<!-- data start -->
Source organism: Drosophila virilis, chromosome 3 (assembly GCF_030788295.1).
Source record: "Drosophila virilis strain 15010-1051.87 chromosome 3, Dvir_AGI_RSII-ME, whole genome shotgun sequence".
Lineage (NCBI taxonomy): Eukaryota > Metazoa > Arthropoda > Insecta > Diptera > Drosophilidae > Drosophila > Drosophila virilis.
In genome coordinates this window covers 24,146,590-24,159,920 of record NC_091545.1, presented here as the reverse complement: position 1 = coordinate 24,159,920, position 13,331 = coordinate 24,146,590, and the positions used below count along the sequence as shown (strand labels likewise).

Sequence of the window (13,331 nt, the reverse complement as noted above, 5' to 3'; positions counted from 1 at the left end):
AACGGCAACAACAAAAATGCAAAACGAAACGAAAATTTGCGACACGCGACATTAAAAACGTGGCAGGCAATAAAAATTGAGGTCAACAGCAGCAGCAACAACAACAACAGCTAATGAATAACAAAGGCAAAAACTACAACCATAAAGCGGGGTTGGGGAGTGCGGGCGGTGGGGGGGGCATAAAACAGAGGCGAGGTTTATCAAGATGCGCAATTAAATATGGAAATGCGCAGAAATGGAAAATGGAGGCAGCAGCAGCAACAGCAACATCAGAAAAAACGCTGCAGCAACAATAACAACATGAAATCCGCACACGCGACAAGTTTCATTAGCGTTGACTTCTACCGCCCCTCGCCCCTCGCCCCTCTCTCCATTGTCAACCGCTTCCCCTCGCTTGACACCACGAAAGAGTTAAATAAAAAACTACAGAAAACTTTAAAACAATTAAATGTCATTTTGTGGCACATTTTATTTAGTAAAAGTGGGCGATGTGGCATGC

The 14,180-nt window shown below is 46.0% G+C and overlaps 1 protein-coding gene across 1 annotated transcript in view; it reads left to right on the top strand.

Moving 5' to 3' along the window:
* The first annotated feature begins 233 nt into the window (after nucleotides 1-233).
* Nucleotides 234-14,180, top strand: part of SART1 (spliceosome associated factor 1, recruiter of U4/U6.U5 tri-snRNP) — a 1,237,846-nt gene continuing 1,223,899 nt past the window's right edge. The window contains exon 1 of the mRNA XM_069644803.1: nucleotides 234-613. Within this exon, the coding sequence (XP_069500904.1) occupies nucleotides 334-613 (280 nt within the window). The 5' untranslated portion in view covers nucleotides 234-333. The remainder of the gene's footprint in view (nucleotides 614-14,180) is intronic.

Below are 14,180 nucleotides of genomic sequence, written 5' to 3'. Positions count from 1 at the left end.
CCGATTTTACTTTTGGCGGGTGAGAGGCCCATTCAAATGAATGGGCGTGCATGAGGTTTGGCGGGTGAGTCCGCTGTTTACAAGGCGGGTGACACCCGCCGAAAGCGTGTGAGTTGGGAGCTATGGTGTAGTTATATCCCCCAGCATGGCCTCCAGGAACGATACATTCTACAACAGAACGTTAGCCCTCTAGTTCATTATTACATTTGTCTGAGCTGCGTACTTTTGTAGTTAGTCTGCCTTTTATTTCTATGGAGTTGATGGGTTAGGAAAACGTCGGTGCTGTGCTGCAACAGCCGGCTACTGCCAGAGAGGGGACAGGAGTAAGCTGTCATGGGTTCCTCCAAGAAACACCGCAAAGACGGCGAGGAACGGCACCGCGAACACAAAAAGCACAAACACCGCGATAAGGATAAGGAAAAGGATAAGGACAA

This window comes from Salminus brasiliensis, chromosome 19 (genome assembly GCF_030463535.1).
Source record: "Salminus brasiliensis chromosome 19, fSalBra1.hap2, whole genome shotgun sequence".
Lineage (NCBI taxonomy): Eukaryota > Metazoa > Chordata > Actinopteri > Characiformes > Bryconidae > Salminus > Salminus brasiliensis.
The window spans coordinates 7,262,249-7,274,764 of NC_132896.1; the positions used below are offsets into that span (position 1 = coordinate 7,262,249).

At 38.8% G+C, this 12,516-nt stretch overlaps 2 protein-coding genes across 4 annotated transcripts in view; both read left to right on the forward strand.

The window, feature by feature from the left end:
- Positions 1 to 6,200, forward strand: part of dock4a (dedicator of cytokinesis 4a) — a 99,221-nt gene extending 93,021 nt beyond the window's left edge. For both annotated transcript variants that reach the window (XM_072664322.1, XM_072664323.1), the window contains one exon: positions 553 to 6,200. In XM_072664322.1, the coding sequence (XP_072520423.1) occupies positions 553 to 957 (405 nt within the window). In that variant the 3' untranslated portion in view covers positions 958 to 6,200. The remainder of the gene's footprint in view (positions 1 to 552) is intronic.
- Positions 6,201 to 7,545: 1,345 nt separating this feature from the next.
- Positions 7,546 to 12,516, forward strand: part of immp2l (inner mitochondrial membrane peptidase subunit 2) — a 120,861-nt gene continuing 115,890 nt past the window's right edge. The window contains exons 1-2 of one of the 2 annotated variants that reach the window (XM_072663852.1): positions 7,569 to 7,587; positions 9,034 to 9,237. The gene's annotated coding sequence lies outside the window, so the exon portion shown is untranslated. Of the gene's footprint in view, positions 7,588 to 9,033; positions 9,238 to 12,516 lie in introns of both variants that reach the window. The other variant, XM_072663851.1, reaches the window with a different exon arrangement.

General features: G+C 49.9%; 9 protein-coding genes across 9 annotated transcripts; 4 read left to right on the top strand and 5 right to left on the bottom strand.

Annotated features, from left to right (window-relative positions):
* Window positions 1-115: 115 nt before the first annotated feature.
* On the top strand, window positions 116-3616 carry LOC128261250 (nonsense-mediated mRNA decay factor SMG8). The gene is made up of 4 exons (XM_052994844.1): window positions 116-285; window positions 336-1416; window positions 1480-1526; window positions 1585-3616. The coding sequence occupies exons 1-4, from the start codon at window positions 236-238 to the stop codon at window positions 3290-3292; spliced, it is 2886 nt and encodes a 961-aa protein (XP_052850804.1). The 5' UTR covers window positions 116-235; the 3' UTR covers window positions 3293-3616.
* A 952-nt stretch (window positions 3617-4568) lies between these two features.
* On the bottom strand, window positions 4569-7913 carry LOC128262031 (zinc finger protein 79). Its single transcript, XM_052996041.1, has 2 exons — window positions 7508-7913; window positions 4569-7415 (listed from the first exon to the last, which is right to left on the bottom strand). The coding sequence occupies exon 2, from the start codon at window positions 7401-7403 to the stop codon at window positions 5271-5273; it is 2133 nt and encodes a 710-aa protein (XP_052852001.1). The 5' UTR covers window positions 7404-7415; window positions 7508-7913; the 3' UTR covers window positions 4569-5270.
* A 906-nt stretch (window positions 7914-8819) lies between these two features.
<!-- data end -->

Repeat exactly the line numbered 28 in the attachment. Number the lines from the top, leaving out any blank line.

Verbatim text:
* A 906-nt stretch (window positions 7914-8819) lies between these two features.